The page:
by David Tittle
For those of you who haven’t heard, Matt Cutts has stated that Google is now capable of indexing embedded Facebook comments. This was later confirmed by labnol.org’s Amit Agarwal. How do they do this, and why is it important?
How they do it
You might say, “But, Google is full of smart people, right? I’m sure this would be a snap for them!” And, you are right, but there’s a catch. The more complicated you make your web crawler, the longer it takes to run. If you are crawling a small collection of web pages, this would be no big deal, but extend this to the entire Internet… It can be very significant. Consider the following (math alert!):
Using a simple scraper I’ve written just now, it takes about 0.75 seconds to load and scrape text from a page (about 80 pages a minute). That’s just the html.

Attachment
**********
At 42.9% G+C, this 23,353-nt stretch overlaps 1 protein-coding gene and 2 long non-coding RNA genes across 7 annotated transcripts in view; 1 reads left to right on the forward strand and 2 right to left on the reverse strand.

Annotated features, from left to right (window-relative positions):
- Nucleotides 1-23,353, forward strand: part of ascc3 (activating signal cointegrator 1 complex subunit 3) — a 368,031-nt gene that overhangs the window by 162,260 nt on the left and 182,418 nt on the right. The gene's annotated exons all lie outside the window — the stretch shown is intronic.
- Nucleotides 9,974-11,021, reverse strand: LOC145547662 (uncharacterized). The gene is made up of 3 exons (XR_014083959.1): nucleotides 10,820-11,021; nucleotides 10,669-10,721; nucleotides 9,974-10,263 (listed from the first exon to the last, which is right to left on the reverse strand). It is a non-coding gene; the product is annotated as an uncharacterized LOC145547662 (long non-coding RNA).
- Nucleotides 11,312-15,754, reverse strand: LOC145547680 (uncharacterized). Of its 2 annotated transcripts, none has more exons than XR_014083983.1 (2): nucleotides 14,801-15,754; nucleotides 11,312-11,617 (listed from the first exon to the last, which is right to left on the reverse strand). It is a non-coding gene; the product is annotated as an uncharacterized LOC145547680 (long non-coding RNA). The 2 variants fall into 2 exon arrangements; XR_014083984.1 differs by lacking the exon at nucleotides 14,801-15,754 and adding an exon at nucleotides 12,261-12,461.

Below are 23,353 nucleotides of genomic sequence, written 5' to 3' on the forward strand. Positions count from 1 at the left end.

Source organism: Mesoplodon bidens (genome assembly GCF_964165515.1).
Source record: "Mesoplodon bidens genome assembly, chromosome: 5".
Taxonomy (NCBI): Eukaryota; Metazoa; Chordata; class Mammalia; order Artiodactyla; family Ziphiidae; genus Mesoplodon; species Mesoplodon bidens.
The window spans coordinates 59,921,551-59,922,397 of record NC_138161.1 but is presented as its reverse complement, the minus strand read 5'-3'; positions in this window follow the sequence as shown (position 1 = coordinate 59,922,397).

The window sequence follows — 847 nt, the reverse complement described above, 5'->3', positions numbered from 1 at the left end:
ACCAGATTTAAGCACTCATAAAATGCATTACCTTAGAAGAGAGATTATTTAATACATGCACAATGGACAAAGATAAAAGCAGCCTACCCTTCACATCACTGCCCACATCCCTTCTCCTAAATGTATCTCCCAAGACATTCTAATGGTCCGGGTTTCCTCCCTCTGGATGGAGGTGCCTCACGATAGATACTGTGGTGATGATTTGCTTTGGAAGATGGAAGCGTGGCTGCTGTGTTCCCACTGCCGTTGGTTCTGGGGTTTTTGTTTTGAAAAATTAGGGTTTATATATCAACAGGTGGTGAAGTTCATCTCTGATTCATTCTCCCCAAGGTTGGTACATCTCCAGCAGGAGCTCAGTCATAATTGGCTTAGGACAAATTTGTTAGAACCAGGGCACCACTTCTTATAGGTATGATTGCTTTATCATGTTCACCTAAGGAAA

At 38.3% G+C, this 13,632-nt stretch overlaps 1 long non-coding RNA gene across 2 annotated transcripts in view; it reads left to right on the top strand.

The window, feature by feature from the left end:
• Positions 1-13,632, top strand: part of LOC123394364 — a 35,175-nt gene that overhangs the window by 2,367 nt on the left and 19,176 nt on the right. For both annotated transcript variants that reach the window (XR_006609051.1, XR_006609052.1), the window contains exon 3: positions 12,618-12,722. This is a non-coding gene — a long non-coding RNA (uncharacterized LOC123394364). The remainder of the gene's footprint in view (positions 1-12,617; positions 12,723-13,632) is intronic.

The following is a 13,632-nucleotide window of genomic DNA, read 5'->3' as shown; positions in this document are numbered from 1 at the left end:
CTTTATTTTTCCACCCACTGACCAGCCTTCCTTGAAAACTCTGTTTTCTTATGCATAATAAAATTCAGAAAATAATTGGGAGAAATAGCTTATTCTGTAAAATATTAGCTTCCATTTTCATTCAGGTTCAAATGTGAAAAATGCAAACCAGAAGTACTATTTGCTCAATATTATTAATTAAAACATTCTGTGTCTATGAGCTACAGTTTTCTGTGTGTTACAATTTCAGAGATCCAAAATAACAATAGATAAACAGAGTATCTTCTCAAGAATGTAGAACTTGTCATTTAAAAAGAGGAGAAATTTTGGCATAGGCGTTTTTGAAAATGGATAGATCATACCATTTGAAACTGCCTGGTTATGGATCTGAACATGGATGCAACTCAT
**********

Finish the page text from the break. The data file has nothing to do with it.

This would mean that my simple scraper would be able to parse about 115,200 of these pages in one day, where the more advanced parser would only be able to parse 41,140 of these pages in one day. This means the simple parser can handle more than twice as many pages as the complex parser, while the complex parser can, potentially, find more content.
Why is it important?
This is good news for Facebook. Their mission of becoming the one, true web platform can only be helped by having their content displayed in search results. This means more people are likely to start incorporating Facebook into their sites. Facebook really should send Google a thank you letter for this one.
It also means that more websites will have their content available. Finally, there’s hope for all those companies that paid way too much for a designer to come in and create a site that loads all of their products via AJAX.
That being said…
- Google is now parsing AJAX requests, including Facebook comments embedded in web pages.
- Pages that are easier to parse are easier to index.
Of course, this must be proven. Perhaps someone from the community has results or thoughts on this issue?